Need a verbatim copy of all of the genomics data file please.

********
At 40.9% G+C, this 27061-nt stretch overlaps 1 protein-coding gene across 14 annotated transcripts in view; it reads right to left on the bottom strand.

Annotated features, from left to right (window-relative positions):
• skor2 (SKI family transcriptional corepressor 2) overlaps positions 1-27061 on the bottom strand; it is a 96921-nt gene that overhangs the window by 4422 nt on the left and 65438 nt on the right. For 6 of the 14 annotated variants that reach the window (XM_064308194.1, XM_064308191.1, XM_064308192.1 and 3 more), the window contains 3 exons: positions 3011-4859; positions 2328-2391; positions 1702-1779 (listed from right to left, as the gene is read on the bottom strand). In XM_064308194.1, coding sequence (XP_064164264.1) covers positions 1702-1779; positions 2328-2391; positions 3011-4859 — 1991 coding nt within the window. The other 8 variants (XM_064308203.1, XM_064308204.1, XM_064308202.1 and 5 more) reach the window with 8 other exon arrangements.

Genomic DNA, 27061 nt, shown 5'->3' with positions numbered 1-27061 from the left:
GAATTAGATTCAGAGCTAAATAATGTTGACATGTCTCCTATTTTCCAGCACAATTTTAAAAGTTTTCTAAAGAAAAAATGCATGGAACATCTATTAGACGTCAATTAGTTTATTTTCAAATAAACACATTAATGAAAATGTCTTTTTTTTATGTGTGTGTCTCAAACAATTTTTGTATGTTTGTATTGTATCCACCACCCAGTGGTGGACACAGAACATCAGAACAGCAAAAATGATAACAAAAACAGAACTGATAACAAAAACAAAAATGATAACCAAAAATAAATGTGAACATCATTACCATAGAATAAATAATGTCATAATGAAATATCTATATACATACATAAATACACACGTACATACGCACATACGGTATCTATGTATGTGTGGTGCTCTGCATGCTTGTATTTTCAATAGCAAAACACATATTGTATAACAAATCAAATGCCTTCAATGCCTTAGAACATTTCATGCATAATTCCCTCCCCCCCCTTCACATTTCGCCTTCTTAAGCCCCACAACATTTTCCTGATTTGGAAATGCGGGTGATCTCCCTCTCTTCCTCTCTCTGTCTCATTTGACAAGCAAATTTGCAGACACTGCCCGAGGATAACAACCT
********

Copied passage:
At 40.9% G+C, this 27061-nt stretch overlaps 1 protein-coding gene across 14 annotated transcripts in view; it reads right to left on the bottom strand.

Annotated features, from left to right (window-relative positions):
• skor2 (SKI family transcriptional corepressor 2) overlaps positions 1-27061 on the bottom strand; it is a 96921-nt gene that overhangs the window by 4422 nt on the left and 65438 nt on the right. For 6 of the 14 annotated variants that reach the window (XM_064308194.1, XM_064308191.1, XM_064308192.1 and 3 more), the window contains 3 exons: positions 3011-4859; positions 2328-2391; positions 1702-1779 (listed from right to left, as the gene is read on the bottom strand). In XM_064308194.1, coding sequence (XP_064164264.1) covers positions 1702-1779; positions 2328-2391; positions 3011-4859 — 1991 coding nt within the window. The other 8 variants (XM_064308203.1, XM_064308204.1, XM_064308202.1 and 5 more) reach the window with 8 other exon arrangements.

Genomic DNA, 27061 nt, shown 5'->3' with positions numbered 1-27061 from the left:
GAATTAGATTCAGAGCTAAATAATGTTGACATGTCTCCTATTTTCCAGCACAATTTTAAAAGTTTTCTAAAGAAAAAATGCATGGAACATCTATTAGACGTCAATTAGTTTATTTTCAAATAAACACATTAATGAAAATGTCTTTTTTTTATGTGTGTGTCTCAAACAATTTTTGTATGTTTGTATTGTATCCACCACCCAGTGGTGGACACAGAACATCAGAACAGCAAAAATGATAACAAAAACAGAACTGATAACAAAAACAAAAATGATAACCAAAAATAAATGTGAACATCATTACCATAGAATAAATAATGTCATAATGAAATATCTATATACATACATAAATACACACGTACATACGCACATACGGTATCTATGTATGTGTGGTGCTCTGCATGCTTGTATTTTCAATAGCAAAACACATATTGTATAACAAATCAAATGCCTTCAATGCCTTAGAACATTTCATGCATAATTCCCTCCCCCCCCTTCACATTTCGCCTTCTTAAGCCCCACAACATTTTCCTGATTTGGAAATGCGGGTGATCTCCCTCTCTTCCTCTCTCTGTCTCATTTGACAAGCAAATTTGCAGACACTGCCCGAGGATAACAACCT